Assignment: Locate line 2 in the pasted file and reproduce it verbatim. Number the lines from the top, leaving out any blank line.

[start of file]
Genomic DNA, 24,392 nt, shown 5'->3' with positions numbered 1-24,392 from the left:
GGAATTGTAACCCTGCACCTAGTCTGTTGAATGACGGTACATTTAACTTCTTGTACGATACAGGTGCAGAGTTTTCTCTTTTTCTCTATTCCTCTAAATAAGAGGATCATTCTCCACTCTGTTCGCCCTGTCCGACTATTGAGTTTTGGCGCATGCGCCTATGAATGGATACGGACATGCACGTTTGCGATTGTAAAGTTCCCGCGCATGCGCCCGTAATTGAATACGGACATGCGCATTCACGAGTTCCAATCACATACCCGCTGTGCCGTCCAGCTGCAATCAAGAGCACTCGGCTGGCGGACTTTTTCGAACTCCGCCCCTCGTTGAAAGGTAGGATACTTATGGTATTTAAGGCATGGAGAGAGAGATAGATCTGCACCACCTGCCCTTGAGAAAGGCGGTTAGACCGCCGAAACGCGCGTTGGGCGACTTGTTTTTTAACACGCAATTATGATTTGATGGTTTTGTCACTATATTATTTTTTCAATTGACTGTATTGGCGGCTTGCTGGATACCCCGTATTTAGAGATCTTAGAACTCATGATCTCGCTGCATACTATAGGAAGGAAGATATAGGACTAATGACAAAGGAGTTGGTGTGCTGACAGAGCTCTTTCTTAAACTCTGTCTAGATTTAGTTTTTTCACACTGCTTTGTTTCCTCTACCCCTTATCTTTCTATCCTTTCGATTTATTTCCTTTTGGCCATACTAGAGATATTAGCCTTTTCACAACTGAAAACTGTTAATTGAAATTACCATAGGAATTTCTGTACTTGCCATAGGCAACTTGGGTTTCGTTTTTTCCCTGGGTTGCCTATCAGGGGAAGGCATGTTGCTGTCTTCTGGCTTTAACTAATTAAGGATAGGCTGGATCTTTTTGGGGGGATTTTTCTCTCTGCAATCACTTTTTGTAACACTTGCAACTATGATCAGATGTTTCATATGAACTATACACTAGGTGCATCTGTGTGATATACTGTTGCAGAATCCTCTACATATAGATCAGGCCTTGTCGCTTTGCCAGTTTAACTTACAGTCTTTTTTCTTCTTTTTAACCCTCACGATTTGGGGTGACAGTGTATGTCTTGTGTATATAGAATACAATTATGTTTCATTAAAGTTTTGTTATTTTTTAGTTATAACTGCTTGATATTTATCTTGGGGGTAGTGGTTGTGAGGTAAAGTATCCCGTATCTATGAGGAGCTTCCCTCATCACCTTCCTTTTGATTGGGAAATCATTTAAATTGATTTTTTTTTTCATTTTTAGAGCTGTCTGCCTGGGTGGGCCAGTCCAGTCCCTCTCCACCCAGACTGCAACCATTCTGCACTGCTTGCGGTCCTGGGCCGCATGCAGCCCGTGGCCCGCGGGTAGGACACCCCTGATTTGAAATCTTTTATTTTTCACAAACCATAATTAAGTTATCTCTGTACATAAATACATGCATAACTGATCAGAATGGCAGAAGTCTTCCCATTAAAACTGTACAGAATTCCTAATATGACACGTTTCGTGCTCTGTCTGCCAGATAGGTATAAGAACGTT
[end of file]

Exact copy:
GGAATTGTAACCCTGCACCTAGTCTGTTGAATGACGGTACATTTAACTTCTTGTACGATACAGGTGCAGAGTTTTCTCTTTTTCTCTATTCCTCTAAATAAGAGGATCATTCTCCACTCTGTTCGCCCTGTCCGACTATTGAGTTTTGGCGCATGCGCCTATGAATGGATACGGACATGCACGTTTGCGATTGTAAAGTTCCCGCGCATGCGCCCGTAATTGAATACGGACATGCGCATTCACGAGTTCCAATCACATACCCGCTGTGCCGTCCAGCTGCAATCAAGAGCACTCGGCTGGCGGACTTTTTCGAACTCCGCCCCTCGTTGAAAGGTAGGATACTTATGGTATTTAAGGCATGGAGAGAGAGATAGATCTGCACCACCTGCCCTTGAGAAAGGCGGTTAGACCGCCGAAACGCGCGTTGGGCGACTTGTTTTTTAACACGCAATTATGATTTGATGGTTTTGTCACTATATTATTTTTTCAATTGACTGTATTGGCGGCTTGCTGGATACCCCGTATTTAGAGATCTTAGAACTCATGATCTCGCTGCATACTATAGGAAGGAAGATATAGGACTAATGACAAAGGAGTTGGTGTGCTGACAGAGCTCTTTCTTAAACTCTGTCTAGATTTAGTTTTTTCACACTGCTTTGTTTCCTCTACCCCTTATCTTTCTATCCTTTCGATTTATTTCCTTTTGGCCATACTAGAGATATTAGCCTTTTCACAACTGAAAACTGTTAATTGAAATTACCATAGGAATTTCTGTACTTGCCATAGGCAACTTGGGTTTCGTTTTTTCCCTGGGTTGCCTATCAGGGGAAGGCATGTTGCTGTCTTCTGGCTTTAACTAATTAAGGATAGGCTGGATCTTTTTGGGGGGATTTTTCTCTCTGCAATCACTTTTTGTAACACTTGCAACTATGATCAGATGTTTCATATGAACTATACACTAGGTGCATCTGTGTGATATACTGTTGCAGAATCCTCTACATATAGATCAGGCCTTGTCGCTTTGCCAGTTTAACTTACAGTCTTTTTTCTTCTTTTTAACCCTCACGATTTGGGGTGACAGTGTATGTCTTGTGTATATAGAATACAATTATGTTTCATTAAAGTTTTGTTATTTTTTAGTTATAACTGCTTGATATTTATCTTGGGGGTAGTGGTTGTGAGGTAAAGTATCCCGTATCTATGAGGAGCTTCCCTCATCACCTTCCTTTTGATTGGGAAATCATTTAAATTGATTTTTTTTTTCATTTTTAGAGCTGTCTGCCTGGGTGGGCCAGTCCAGTCCCTCTCCACCCAGACTGCAACCATTCTGCACTGCTTGCGGTCCTGGGCCGCATGCAGCCCGTGGCCCGCGGGTAGGACACCCCTGATTTGAAATCTTTTATTTTTCACAAACCATAATTAAGTTATCTCTGTACATAAATACATGCATAACTGATCAGAATGGCAGAAGTCTTCCCATTAAAACTGTACAGAATTCCTAATATGACACGTTTCGTGCTCTGTCTGCCAGATAGGTATAAGAACGTT